16:6 Instead your hearts are filled with sadness 1 because I have said these things to you.
16:20 I tell you the solemn truth, 2 you will weep 3 and wail, 4 but the world will rejoice; you will be sad, 5 but your sadness will turn into 6 joy.
16:21 When a woman gives birth, she has distress 7 because her time 8 has come, but when her child is born, she no longer remembers the suffering because of her joy that a human being 9 has been born into the world. 10
16:22 So also you have sorrow 11 now, but I will see you again, and your hearts will rejoice, and no one will take your joy away from you. 12
1 tn Or “distress” or “grief.”
2 tn Grk “Truly, truly, I say to you.”
3 tn Or “wail,” “cry.”
4 tn Or “lament.”
5 tn Or “sorrowful.”
6 tn Grk “will become.”
7 sn The same word translated distress here has been translated sadness in the previous verse (a wordplay that is not exactly reproducible in English).
8 tn Grk “her hour.”
9 tn Grk “that a man” (but in a generic sense, referring to a human being).
10 sn Jesus now compares the situation of the disciples to a woman in childbirth. Just as the woman in the delivery of her child experiences real pain and anguish (has distress), so the disciples will also undergo real anguish at the crucifixion of Jesus. But once the child has been born, the mother’s anguish is turned into joy, and she forgets the past suffering. The same will be true of the disciples, who after Jesus’ resurrection and reappearance to them will forget the anguish they suffered at his death on account of their joy.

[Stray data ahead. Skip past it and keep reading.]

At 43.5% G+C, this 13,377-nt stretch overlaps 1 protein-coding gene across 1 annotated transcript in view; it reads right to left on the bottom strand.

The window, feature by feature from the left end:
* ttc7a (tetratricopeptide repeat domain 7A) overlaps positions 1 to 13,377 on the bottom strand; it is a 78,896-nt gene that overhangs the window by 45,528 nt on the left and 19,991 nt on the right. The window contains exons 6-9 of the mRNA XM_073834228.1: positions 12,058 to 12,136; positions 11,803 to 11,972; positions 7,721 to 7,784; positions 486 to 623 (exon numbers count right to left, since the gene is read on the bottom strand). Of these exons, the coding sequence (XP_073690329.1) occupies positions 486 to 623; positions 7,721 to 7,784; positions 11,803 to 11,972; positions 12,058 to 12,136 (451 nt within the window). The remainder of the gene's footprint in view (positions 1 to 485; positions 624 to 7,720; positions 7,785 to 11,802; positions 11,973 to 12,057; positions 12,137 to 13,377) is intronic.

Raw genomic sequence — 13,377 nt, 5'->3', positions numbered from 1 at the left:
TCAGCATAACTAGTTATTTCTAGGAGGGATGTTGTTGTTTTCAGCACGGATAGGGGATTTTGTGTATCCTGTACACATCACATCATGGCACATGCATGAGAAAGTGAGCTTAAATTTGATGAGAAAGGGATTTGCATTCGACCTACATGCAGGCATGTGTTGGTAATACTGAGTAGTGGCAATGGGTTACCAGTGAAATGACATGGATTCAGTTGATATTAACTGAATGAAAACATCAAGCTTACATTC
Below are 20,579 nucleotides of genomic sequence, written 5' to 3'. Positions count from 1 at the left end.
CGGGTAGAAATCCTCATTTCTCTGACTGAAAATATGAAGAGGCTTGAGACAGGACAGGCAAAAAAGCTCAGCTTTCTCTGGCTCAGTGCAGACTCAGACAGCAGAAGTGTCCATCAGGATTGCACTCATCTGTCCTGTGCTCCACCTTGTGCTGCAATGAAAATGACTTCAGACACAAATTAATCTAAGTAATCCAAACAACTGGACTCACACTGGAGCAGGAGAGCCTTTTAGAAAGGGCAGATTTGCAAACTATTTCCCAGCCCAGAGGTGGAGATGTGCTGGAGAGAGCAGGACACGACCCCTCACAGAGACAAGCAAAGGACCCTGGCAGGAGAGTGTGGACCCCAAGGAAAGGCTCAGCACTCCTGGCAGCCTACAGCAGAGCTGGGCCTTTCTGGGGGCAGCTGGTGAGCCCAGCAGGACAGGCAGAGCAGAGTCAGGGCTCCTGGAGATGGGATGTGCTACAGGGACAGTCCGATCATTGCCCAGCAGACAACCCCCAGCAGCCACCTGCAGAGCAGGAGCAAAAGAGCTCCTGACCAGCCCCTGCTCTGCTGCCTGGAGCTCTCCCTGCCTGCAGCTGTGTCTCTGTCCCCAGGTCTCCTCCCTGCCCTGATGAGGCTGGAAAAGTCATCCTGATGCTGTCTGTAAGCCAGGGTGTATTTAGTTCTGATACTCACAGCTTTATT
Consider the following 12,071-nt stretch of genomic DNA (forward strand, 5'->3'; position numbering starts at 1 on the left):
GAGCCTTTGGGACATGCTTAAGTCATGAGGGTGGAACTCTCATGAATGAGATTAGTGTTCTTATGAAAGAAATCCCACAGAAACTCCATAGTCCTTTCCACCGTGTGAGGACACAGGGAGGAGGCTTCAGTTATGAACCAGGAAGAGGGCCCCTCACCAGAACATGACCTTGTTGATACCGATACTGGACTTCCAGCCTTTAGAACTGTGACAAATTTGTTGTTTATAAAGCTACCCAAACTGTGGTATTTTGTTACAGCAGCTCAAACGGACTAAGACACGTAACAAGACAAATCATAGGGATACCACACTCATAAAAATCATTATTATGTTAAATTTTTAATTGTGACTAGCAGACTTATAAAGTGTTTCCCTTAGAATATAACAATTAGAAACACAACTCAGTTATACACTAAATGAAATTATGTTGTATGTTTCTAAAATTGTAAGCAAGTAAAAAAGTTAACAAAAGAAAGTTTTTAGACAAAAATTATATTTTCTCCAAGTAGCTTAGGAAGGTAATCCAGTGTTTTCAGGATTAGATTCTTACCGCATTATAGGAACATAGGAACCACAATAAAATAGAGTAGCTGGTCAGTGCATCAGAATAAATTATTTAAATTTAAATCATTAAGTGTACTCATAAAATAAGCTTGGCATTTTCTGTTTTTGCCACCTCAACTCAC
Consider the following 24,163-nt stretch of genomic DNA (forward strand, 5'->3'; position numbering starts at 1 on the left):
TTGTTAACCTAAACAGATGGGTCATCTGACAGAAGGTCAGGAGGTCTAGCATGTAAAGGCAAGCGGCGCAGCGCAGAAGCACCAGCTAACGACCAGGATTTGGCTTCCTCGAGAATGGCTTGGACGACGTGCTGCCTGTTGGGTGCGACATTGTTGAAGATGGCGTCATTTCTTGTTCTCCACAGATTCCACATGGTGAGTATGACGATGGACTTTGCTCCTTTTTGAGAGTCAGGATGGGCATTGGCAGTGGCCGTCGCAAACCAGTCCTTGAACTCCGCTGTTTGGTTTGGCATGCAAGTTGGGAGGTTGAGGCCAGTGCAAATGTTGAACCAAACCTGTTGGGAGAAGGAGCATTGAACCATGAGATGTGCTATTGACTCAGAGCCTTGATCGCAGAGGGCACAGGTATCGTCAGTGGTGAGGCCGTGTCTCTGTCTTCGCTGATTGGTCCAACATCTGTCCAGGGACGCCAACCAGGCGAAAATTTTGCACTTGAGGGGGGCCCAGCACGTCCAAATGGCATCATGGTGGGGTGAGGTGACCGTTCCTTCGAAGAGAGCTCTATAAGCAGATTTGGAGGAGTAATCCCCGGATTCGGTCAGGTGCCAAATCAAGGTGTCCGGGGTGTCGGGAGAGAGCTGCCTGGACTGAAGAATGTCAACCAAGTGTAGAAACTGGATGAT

11 tn Or “distress.”
12 sn An allusion to Isa 66:14 LXX, which reads: “Then you will see, and your heart will be glad, and your bones will flourish like the new grass; and the hand of the Lord will be made known to his servants, but he will be indignant toward his enemies.” The change from “you will see [me]” to I will see you places more emphasis on Jesus as the one who reinitiates the relationship with the disciples after his resurrection, but v. 16 (you will see me) is more like Isa 66:14. Further support for seeing this allusion as intentional is found in Isa 66:7, which uses the same imagery of the woman giving birth found in John 16:21. In the context of Isa 66 the passages refer to the institution of the messianic kingdom, and in fact the last clause of 66:14 along with the following verses (15-17) have yet to be fulfilled. This is part of the tension of present and future eschatological fulfillment that runs throughout the NT, by virtue of the fact that there are two advents. Some prophecies are fulfilled or partially fulfilled at the first advent, while other prophecies or parts of prophecies await fulfillment at the second.